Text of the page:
Maureen Johnson (The Hand on the Wall (Truly Devious, #3))
She means," Nate said, turning away from the books, "That David has gone full weird." "He was always that way<' Janelle said in a low voice. "Yeah, but now he's completed his journey. Our little caterpillar has turned into a freaky butterfly." "Tell her about the screaming," Janelle said. "Because I can't." "The screaming? Stevie repeated. "The other morning he started something called 'screaming meditation'," Nate said. "Guess what happens in screaming meditation? Did you guess screaming? For fifteen minutes? Because that's what happens in screaming meditation. Fifteen. Minutes. Outside. At five in the morning. Do you know what happens when someone screams outside for fifteen minutes at five in the morning at a remote location in the mountains, especially after a . . ." The implied dot dot dot was "student dies in a terrible accident or maybe murder and another one goes missing." "When security got to him he claimed it was his new religion and that it is something he needs to do every morning now as a way to talk to the sun." So this is what Edward King had been referring to. "Sometimes," Nate went on, tapping the books into place so that the spines lined up perfectly, "he sleeps on the roof. Or somewhere else. Sometimes the green." "Naked," Janelle added. "He sleeps on the green naked." "Or in classrooms," Nate said. "Someone said they went into differential equations and he was asleep in the corner of the room under a Pokémon comforter." "Your boy has not been well," Janelle said.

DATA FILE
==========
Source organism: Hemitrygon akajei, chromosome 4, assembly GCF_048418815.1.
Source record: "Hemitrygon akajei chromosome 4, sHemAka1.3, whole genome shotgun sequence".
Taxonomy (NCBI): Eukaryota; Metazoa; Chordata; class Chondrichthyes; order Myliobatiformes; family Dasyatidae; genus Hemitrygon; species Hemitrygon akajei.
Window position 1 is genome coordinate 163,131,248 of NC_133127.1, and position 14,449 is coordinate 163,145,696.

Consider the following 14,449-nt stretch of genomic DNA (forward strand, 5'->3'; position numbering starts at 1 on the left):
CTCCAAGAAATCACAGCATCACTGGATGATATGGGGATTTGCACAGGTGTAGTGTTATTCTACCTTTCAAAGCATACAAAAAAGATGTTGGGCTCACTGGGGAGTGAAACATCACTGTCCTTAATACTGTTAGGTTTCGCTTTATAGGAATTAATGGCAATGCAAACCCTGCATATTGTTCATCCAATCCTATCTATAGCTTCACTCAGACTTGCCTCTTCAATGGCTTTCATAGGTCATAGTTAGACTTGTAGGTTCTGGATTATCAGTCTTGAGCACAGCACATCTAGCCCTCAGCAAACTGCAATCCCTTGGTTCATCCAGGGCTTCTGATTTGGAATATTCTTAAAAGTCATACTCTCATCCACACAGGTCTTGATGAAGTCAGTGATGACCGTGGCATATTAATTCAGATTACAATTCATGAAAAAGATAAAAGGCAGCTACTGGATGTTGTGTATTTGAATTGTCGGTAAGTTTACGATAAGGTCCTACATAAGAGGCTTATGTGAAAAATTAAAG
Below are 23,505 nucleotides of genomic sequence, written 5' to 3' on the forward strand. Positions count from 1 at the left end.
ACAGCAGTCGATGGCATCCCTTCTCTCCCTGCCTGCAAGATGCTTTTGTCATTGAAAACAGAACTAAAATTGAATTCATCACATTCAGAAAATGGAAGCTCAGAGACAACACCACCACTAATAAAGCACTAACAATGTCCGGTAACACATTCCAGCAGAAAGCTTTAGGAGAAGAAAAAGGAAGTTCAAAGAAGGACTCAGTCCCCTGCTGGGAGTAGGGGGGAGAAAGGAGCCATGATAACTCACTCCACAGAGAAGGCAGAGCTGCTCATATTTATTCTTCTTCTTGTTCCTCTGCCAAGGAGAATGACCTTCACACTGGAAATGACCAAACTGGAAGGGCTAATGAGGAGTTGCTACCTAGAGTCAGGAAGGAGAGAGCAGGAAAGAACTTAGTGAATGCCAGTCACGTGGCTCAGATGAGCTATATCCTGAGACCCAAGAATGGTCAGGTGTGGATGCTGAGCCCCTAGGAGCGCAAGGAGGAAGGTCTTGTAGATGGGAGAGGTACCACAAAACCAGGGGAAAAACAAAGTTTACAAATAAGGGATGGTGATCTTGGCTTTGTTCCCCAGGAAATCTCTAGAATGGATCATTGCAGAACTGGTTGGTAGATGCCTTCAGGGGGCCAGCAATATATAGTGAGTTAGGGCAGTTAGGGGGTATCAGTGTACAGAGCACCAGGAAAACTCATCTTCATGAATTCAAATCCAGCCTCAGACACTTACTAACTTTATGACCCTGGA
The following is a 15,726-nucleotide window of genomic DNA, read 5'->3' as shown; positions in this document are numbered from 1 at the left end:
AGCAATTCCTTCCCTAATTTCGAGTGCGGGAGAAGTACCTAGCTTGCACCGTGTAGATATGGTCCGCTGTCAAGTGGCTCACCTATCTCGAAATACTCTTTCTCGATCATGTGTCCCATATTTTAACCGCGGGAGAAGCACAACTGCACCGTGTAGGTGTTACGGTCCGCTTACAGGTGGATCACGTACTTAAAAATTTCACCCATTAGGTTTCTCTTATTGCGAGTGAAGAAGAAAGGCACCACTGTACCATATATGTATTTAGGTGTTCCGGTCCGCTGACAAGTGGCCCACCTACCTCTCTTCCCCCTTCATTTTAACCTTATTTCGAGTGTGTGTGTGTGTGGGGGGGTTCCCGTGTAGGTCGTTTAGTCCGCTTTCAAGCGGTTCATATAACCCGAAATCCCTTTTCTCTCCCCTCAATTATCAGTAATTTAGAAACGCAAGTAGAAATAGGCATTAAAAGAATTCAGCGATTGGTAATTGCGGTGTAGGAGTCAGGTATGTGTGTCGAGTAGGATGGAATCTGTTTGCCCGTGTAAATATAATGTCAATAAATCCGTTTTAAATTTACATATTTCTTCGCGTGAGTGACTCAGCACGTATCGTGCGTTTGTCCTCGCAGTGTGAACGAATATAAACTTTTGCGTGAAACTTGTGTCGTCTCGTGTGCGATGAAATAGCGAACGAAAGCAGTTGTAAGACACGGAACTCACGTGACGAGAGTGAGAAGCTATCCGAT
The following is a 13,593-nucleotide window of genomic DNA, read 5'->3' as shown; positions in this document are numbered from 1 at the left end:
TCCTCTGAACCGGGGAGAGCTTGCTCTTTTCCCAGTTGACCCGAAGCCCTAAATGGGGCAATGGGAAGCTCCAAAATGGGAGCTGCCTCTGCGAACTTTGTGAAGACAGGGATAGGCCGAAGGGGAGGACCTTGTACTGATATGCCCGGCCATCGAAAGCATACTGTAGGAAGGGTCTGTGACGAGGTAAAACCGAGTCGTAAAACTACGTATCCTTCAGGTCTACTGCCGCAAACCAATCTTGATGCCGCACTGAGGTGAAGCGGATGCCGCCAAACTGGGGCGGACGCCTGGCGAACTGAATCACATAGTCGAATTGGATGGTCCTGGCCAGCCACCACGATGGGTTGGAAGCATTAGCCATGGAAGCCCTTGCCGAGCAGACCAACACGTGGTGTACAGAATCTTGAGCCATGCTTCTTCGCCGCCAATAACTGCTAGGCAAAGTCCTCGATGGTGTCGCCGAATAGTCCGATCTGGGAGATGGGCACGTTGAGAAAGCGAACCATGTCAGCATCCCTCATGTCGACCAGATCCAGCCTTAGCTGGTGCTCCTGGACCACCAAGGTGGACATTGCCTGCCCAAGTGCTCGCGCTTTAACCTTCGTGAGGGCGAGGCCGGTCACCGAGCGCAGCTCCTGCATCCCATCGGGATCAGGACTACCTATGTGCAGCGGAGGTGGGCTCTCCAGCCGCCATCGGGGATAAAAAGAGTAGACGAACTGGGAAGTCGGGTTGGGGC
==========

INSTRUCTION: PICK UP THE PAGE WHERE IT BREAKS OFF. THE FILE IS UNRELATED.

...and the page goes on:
Maureen Johnson (The Vanishing Stair (Truly Devious, #2))
Nate came into the room and kicked the door half closed behind him. "Here's the thing. You've gone kind of psycho. I have never willingly gone to a dance in my life. But I am doing this because you are my friend, okay? And something is wrong with you. I don't want to go to this, obviously. And you don't want to go to this. I'm doing this for you, for your own good. This is the one and only time I'm offering to do something like this. Sometimes you have to leave the fucking Shire, Frodo. If we're friends, get up, and come with me now. And you should take that seriously, because you are kind of losing friends all over the place." He extended his hand to her. "You're serious." "I'm serious." She looked down at her lists and up at Nate. "You're wearing a tie," she said. "I know." "Is that a dance thing?" "How would I know? Do I look like I go to a lot of dances?" Stevie felt like she was made of concrete and attached to the floor. But seeing Nate there, seeing the effort he was going to, she felt her moorings come loose.
Maureen Johnson (Truly Devious (Truly Devious, #1))